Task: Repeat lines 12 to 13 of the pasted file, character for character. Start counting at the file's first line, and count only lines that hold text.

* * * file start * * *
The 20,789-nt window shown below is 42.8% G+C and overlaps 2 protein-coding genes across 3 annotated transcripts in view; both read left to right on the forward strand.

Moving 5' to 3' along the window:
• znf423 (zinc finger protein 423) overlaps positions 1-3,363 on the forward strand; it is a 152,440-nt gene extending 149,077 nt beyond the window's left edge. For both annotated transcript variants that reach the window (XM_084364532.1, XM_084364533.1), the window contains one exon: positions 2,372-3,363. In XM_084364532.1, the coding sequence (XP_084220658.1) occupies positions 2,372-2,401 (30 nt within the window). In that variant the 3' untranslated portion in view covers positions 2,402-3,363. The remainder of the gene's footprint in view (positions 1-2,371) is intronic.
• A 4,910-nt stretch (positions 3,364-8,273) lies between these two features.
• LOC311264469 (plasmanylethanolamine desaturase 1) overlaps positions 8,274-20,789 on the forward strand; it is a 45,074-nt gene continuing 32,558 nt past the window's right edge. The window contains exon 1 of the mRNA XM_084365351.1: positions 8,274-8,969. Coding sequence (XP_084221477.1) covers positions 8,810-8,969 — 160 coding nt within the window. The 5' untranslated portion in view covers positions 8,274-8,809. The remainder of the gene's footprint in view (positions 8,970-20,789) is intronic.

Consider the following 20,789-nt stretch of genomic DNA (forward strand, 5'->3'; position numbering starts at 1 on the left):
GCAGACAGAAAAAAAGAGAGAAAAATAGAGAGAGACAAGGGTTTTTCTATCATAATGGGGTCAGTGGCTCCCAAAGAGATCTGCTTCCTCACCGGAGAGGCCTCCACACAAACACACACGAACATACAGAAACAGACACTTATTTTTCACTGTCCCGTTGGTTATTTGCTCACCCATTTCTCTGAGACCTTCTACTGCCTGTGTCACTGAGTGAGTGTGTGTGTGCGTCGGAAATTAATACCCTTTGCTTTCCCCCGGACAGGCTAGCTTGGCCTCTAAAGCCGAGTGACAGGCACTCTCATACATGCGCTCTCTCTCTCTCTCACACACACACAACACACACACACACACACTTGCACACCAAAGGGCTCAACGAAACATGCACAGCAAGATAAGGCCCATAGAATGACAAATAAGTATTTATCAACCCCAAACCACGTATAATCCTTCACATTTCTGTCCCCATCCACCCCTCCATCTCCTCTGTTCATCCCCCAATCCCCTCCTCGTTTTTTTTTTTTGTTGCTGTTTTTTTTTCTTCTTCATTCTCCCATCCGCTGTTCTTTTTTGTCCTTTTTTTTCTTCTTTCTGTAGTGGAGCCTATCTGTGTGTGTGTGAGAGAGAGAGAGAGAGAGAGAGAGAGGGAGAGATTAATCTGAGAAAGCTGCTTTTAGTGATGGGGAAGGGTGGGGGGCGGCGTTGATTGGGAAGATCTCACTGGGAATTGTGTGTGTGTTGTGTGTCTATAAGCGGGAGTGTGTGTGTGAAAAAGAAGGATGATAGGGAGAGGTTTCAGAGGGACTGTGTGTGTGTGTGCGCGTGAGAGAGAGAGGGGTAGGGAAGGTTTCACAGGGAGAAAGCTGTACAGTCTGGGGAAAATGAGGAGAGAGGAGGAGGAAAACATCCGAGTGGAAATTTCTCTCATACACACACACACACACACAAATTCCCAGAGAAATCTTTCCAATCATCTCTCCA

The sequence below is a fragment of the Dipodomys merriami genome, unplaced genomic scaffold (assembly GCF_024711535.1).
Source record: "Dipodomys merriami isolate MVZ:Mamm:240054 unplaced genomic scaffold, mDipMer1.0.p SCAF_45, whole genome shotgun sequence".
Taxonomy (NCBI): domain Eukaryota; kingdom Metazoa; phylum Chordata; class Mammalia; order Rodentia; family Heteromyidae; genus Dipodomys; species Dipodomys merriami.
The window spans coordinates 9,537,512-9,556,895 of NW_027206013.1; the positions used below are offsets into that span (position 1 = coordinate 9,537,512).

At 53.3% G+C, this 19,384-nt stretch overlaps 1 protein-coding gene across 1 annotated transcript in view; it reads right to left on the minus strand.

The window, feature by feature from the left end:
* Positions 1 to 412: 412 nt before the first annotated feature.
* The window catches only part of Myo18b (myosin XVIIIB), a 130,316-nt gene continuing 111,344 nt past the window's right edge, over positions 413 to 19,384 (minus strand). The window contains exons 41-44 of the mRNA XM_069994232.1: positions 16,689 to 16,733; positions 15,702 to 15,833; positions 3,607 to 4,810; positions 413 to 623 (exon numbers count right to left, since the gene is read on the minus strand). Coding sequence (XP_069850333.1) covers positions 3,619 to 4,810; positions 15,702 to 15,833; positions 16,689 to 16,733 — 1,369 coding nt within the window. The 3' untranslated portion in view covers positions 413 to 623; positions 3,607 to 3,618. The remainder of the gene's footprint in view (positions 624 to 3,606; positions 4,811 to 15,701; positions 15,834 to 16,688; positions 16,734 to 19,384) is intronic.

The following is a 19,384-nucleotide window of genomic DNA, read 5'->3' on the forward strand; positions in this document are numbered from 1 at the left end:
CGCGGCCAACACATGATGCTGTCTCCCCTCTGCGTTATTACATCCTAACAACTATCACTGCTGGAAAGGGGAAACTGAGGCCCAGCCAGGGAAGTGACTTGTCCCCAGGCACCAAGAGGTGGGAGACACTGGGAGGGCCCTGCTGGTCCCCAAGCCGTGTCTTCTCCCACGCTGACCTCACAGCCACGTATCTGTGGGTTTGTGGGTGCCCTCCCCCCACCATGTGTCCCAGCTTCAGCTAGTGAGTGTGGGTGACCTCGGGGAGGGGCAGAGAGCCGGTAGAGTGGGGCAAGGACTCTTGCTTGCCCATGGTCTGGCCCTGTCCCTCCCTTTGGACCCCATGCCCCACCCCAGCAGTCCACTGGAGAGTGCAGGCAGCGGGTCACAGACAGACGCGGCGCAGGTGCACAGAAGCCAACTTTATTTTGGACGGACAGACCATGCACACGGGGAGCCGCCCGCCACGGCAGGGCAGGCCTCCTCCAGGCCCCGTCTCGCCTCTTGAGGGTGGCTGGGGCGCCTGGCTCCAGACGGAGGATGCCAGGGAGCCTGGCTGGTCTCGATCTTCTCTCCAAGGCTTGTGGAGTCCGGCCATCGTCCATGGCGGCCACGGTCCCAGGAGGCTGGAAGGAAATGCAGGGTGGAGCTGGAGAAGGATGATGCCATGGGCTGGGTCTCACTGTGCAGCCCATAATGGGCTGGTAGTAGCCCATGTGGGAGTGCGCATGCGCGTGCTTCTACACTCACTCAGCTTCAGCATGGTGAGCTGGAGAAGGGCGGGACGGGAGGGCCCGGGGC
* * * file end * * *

At 53.3% G+C, this 19,384-nt stretch overlaps 1 protein-coding gene across 1 annotated transcript in view; it reads right to left on the minus strand.

The window, feature by feature from the left end: